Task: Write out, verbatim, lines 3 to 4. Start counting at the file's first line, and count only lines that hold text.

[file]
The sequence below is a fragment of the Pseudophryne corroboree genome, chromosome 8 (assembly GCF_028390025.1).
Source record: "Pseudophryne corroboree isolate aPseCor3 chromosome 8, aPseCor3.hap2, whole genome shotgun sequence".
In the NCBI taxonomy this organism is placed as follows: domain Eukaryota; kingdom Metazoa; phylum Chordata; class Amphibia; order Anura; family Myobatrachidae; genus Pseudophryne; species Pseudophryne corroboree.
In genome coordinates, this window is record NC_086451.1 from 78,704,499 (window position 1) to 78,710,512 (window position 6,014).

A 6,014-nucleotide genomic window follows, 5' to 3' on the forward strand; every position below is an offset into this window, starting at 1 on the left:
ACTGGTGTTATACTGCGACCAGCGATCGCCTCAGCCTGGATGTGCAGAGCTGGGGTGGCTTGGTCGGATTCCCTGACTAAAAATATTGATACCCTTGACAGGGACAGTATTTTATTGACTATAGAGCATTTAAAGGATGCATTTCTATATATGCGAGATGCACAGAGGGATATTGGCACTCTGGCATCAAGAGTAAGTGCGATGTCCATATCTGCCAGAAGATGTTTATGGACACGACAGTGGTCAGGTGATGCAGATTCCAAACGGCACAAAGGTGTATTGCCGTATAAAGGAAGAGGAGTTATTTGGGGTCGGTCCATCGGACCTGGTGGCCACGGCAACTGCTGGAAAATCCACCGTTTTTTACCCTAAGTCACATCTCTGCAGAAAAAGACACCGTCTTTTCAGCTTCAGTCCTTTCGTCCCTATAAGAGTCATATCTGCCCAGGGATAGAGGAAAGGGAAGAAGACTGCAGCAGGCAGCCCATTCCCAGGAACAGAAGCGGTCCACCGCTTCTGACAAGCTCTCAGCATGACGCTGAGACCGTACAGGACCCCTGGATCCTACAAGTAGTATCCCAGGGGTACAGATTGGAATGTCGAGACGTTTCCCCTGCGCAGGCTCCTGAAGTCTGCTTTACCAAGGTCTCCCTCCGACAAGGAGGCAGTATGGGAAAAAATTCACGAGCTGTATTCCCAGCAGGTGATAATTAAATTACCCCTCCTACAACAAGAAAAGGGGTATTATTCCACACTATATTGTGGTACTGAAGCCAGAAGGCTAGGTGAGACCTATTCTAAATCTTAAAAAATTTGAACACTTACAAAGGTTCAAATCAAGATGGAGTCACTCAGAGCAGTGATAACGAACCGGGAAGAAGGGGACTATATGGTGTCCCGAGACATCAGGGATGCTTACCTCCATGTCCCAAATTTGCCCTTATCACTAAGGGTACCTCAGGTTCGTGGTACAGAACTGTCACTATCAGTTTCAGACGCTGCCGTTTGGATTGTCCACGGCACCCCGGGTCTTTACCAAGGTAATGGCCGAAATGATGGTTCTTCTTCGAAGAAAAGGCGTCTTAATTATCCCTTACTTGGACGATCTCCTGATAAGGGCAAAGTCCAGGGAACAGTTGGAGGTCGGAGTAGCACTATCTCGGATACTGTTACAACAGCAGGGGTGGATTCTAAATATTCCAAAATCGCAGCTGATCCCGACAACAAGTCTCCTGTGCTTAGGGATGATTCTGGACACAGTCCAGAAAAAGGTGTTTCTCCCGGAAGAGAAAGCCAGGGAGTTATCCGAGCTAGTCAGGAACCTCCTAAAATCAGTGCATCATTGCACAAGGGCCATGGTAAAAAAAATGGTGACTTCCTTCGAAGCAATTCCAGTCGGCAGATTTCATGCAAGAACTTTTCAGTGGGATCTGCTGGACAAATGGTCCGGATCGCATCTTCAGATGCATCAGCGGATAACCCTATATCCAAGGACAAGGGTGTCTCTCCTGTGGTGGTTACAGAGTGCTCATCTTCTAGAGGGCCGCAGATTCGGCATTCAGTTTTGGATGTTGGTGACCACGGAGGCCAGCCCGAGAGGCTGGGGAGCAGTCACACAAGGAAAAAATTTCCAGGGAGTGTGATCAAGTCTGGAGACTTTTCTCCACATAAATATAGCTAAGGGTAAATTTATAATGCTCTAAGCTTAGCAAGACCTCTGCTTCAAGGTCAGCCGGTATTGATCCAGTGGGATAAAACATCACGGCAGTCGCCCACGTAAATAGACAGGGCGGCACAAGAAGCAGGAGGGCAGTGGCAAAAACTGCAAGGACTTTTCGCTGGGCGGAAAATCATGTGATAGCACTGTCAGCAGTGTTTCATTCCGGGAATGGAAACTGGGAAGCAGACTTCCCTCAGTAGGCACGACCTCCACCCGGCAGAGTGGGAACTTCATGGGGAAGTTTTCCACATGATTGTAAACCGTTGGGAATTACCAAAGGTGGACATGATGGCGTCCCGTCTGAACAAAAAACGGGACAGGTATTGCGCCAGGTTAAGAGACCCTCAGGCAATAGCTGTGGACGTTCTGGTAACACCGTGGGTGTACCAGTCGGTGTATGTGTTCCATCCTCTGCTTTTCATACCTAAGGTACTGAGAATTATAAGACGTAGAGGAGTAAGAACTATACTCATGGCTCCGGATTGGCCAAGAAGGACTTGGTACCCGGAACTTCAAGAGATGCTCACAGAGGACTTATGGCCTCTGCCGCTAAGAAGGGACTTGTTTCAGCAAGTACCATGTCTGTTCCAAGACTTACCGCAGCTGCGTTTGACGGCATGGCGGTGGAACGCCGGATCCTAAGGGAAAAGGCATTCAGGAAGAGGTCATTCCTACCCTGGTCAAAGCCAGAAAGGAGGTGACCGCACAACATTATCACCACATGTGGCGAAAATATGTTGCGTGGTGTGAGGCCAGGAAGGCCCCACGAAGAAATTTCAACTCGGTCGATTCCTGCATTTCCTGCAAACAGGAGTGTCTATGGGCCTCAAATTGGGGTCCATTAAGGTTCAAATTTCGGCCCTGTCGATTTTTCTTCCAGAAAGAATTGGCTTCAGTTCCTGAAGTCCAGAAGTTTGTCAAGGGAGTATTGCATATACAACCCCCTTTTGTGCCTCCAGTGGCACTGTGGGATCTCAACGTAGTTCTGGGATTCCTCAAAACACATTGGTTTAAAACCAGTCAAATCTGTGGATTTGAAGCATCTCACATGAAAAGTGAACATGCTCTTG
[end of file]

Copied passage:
In the NCBI taxonomy this organism is placed as follows: domain Eukaryota; kingdom Metazoa; phylum Chordata; class Amphibia; order Anura; family Myobatrachidae; genus Pseudophryne; species Pseudophryne corroboree.
In genome coordinates, this window is record NC_086451.1 from 78,704,499 (window position 1) to 78,710,512 (window position 6,014).